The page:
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    Beer, boars and outback medicine

    Within a quarter of an hour of arriving at his extended 35-week rural placement in Longreach, Matthew Riggs, was sitting down for a roast dinner with newfound friends.

    But this is outback Queensland, so it was dinner with a difference.

    “I arrived in Longreach on a Sunday at 4pm. I was just getting some stuff in from the car when two of the students came out and invited me to join them for a roast dinner at the NUM’s (nurse unit manager) house. I said, `Sure, I’ll come along’.”

    “So fifteen minutes after arriving, I was at the NUM’s house, having a beer and roast wild boar that he had shot himself. ‘’

    “So that was my introduction to Longreach.”

     “It actually turned into a recurring social event. Every few weeks after that, he would roast up a different part of the boar and would come over to our house for dinner with all the students.”

    However, there was more than just beer and boar on the social calendar in Longreach.

    Bike riding, tennis, camping, water-skiing, swimming, horse racing, shows, balls, nights playing pool at the pub – there was always something happening in the town.  Matthew also connected with the community and got involved in the local Rotary club with fundraising activities and events.

    While life in a country town is a new experience for some, it was more like a homecoming for Matthew.

    “We grew up in really small towns of fewer than 300 people and we felt most at home in rural areas.”

    While most people think of education only happening in a classroom, Matthew’s school-teacher parents had other ideas.

    “They believed very strongly when we were younger that we needed to get some life experiences. One of the ways they went about that was making sure we travelled around Australia. We didn’t do it in one trip, we did it in a lot of smaller trips.”

    To complement the family’s nomadic lifestyle, Matthew and his three siblings were schooled at home through the Brisbane School of Distance Education.

    “Because we were travelling so often, the distance education model worked really well, due to the flexibility in the way the curriculum was delivered.”

    In second year, he elected to do two rural placements instead of one.

    “That was how keen I was on it,” he said.

    His first experience was four weeks in the mining town of Blackwater in Central Queensland and then later in the year, he received JCU’s Lynn Kratcha Memorial Rural Bursary and travelled to a small town in North Dakota in the US.

    In fourth year, he spent six weeks in Bowen and in fifth year he had three months out in Mount Isa.

    In his final year, Matthew’s love for rural medicine was now firmly embedded, but he wanted to affirm that the rural path was the right road to travel.  

    “It was interesting in Year 5 – I had a lot more exposure to those more specialised areas of medicine like paediatrics, obstetrics and gynaecology and surgery.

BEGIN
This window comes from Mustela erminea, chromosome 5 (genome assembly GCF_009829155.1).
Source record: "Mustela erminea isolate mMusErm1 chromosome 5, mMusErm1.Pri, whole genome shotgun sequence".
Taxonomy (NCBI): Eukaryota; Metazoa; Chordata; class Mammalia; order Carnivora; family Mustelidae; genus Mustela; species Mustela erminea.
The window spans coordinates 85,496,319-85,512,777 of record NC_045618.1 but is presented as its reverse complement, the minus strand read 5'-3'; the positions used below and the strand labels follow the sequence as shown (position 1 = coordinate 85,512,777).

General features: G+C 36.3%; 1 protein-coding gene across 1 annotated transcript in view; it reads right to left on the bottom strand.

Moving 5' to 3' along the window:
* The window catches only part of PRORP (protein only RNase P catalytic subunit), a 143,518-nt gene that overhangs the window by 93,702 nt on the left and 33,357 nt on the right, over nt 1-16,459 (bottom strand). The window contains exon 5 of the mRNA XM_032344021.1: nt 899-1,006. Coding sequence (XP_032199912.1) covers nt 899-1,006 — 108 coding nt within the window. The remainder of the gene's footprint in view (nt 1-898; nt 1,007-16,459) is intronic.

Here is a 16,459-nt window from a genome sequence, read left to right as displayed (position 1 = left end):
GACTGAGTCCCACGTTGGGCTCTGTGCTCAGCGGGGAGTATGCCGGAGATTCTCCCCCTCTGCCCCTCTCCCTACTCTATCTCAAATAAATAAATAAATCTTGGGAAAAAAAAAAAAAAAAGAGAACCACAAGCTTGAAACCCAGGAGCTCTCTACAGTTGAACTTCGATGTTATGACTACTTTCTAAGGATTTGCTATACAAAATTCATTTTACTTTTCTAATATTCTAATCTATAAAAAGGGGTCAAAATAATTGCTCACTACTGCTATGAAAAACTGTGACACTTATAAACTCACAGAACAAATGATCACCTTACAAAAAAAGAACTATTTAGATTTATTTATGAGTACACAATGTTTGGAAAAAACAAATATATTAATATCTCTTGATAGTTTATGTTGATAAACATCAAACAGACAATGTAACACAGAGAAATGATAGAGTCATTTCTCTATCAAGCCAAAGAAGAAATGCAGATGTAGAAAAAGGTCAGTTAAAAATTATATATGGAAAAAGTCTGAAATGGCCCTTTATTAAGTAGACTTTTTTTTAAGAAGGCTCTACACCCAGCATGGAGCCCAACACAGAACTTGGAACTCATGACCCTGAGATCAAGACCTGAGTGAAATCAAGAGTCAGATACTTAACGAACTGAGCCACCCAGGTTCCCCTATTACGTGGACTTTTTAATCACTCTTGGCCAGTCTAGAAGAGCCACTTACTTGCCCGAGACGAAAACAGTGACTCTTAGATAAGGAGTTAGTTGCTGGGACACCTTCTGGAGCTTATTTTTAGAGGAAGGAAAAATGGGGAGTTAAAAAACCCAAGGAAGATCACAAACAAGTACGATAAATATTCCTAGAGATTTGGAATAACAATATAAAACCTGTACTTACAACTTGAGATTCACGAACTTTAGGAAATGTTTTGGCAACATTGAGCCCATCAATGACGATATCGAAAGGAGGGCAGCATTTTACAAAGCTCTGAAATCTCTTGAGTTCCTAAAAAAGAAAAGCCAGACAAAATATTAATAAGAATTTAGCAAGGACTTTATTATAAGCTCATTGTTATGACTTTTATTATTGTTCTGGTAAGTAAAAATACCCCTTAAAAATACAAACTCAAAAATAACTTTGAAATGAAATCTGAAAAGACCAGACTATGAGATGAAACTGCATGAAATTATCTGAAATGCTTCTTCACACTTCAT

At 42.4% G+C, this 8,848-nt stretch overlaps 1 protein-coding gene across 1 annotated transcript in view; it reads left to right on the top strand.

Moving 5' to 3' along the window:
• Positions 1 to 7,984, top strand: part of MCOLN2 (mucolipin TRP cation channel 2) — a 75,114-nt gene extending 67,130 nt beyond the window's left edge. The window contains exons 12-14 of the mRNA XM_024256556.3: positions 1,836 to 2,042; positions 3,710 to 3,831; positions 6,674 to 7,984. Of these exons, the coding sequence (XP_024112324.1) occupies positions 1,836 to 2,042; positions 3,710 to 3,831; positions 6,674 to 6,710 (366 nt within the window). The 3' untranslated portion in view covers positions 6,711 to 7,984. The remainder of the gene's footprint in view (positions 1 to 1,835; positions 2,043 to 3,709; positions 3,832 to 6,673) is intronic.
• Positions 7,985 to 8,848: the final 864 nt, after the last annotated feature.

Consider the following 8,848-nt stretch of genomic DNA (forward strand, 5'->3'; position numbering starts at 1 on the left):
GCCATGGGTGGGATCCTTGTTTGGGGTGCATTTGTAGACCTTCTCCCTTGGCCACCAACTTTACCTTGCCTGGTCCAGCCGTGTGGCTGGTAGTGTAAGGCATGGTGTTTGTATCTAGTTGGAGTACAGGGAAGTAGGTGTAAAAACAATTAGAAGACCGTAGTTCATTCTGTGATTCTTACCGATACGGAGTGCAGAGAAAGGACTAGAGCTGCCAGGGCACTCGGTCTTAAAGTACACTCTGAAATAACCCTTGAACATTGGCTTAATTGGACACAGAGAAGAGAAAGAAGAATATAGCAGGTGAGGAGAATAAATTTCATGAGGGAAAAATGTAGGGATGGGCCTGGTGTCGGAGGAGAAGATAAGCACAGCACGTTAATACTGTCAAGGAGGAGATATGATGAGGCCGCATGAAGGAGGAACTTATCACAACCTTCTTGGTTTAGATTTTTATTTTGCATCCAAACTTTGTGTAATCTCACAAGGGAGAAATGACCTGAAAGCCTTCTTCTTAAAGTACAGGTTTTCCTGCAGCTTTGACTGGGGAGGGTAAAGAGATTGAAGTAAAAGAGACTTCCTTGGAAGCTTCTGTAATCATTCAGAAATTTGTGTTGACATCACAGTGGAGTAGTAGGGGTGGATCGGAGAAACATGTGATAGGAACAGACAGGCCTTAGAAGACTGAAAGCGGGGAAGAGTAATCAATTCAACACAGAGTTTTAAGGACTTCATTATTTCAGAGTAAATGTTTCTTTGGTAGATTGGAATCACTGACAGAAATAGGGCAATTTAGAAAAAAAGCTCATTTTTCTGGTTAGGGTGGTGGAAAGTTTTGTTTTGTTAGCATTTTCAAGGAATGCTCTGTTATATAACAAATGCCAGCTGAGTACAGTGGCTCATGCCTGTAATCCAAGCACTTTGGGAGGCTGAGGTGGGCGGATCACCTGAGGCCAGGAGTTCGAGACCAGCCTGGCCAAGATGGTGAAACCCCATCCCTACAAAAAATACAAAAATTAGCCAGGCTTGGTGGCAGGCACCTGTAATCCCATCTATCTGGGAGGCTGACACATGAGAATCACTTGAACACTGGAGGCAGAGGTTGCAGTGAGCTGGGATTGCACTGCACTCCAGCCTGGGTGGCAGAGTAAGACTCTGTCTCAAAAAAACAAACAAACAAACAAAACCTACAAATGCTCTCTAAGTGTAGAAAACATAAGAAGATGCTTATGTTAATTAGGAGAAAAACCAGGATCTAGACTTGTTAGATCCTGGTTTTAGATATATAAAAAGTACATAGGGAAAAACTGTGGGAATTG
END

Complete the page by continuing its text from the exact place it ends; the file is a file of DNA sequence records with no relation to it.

“It made me think. Do I want to want to go down the Rural Generalist pathway, where I am a GP and then develop an advanced skill in one of these areas, or do I want to become a specialist in one of those areas rather than a GP?

    “I thought the best way to find out was do a really long placement in a rural area and properly experience what it is like to be a member of a rural medical team. So I decided to do the 35-week placement in Longreach.”

    Matthew is now sure he made the right choice.

    “I have come away from the placement thinking Rural Generalism is definitely what I want to do.”

    “I remember starting one day by assisting with an elective caesarean, then I saw our inpatients on the ward round, and later saw patients in ED and inserted cannulas in the medical imaging department. One of my patients that day was a child, who I had seen a couple of times previously, and I enjoyed hearing about his progress and that of his family since our last consultation. 

    “So it was literally covering every domain of medicine in a single day. And I thought, ‘Wow! What an incredible job’ – we get to do everything in a single day.’’

    And he isn’t the only Riggs sibling hoping for a rural career in medicine.

    His sister, Catherine, is in her final years at JCU and has had placements in Sarina and Innisfail and Bowen. Because of her brother’s positive experiences, she has also chosen to do her ED elective in Longreach.

    Matthew is now on the Rural Generalist Pathway and completing his intern year at The Townsville Hospital (2020).

    Looking to the future, Matthew is flexible about where his rural career takes him.

    “Because we have travelled around a lot, I would be comfortable anywhere.  Queensland is home, though, so it will be somewhere here. Really, it is wherever life takes me.  Longreach was an excellent experience and I would definitely consider going back there again.”

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